UK-based Asite might also be a target. The business took a strategic decision in the early 2000s to base its software development activities in India, and so benefits from a low cost base, but it consistently lagged behind its main UK-based rivals BIW Technologies (later Conject), 4Projects (later Viewpoint), and – for some years – GroupBC. However, it weathered its early loss-making years and finally reported a profit for the year ending December 2009, and has continued to make steady progress. In the year ending 30 June 2016, Asite revenues reached £6.047m (c. $US7.47m or €6.93m) and the company declared an operating profit for the period of £0.993m. However, Asite remains heavily reliant on the highly competitive UK market which still accounts for 78% of its revenues.
Another UK-based vendor, GroupBC is also currently mainly UK-focused. During the 2000s, when it was known as Business Collaborator, its financial performance put it consistently ahead of Asite, but it then endured a number of ownership changes which hampered its growth and technological development of its software. Bought out by its management in November 2014, the business has been re-energised; in the year to 30 November 2016, it generated revenues of £3.795m (c. US$4.9m or €4.33), and increased profitability (EBITDA) from £0.445m to £0.797m (c. US$1.029m or €0.908m) – a 77% year-on-year increase (July 2017 post) – and is now looking to develop strategic partnerships to help it expand internationally (January 2018 post).
A sister company of Belgium-based Bricsys might also be of interest. It is a profitable, privately held company providing a cloud-based information management platform known at various times as Vista, Vondle and – until rebranded in October 2018 – Chapoo. The SaaS collaboration platform is now branded as Bricsys 24/7 but is still delivered via a separate company, and the company claims it is the number one product in use in the Benelux region of western Europe. However, its development team shares many of the same developers involved with Bricsys’s core CAD and BIM design authoring products, so, if an acquirer is only interested in the cloud collaboration platform, it may be a less straightforward proposition.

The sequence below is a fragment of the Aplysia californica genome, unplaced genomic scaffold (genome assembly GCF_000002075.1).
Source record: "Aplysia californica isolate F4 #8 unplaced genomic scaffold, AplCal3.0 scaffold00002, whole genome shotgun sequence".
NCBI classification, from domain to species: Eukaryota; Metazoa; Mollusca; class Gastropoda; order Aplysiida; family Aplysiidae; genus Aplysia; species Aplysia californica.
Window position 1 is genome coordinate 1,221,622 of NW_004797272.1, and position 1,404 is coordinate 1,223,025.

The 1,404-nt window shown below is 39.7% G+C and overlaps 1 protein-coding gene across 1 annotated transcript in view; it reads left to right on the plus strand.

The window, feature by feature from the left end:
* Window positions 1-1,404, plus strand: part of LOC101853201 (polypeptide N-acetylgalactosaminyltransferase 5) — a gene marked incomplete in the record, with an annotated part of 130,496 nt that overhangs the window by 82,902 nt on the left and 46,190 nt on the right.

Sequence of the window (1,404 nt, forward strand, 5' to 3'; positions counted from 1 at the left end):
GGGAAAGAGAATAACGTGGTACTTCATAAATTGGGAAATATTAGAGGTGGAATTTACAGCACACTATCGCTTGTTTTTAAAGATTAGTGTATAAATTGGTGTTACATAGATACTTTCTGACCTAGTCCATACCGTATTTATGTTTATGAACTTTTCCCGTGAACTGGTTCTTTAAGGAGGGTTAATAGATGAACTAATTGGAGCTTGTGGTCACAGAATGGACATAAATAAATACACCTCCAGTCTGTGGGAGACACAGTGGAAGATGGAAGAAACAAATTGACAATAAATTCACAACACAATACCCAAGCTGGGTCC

It is astounding how naive decision makers of small, medium and large enterprises are to adopting BIM based on software still! We all keep hearing about these massive acquisitions and the race for domination not to mention the vast amounts of money exchanging hands. Yet clients seem perfectly happy to invest thousands in the software tools who are all too often sold software on the wrong principles around BIM. How many of these software giants are actually faking BIM just for a sale and using it in marketing collateral, while turning their collective noses up to realize that BIM is about a process, not about “my database is bigger than yours”? I would like to start seeing more of these global software giants supporting an international standard and supporting under-developed countries where the focus is on an educating about processes without clients having to dig deep into their pockets. Then I’m probably just farting against thunder here.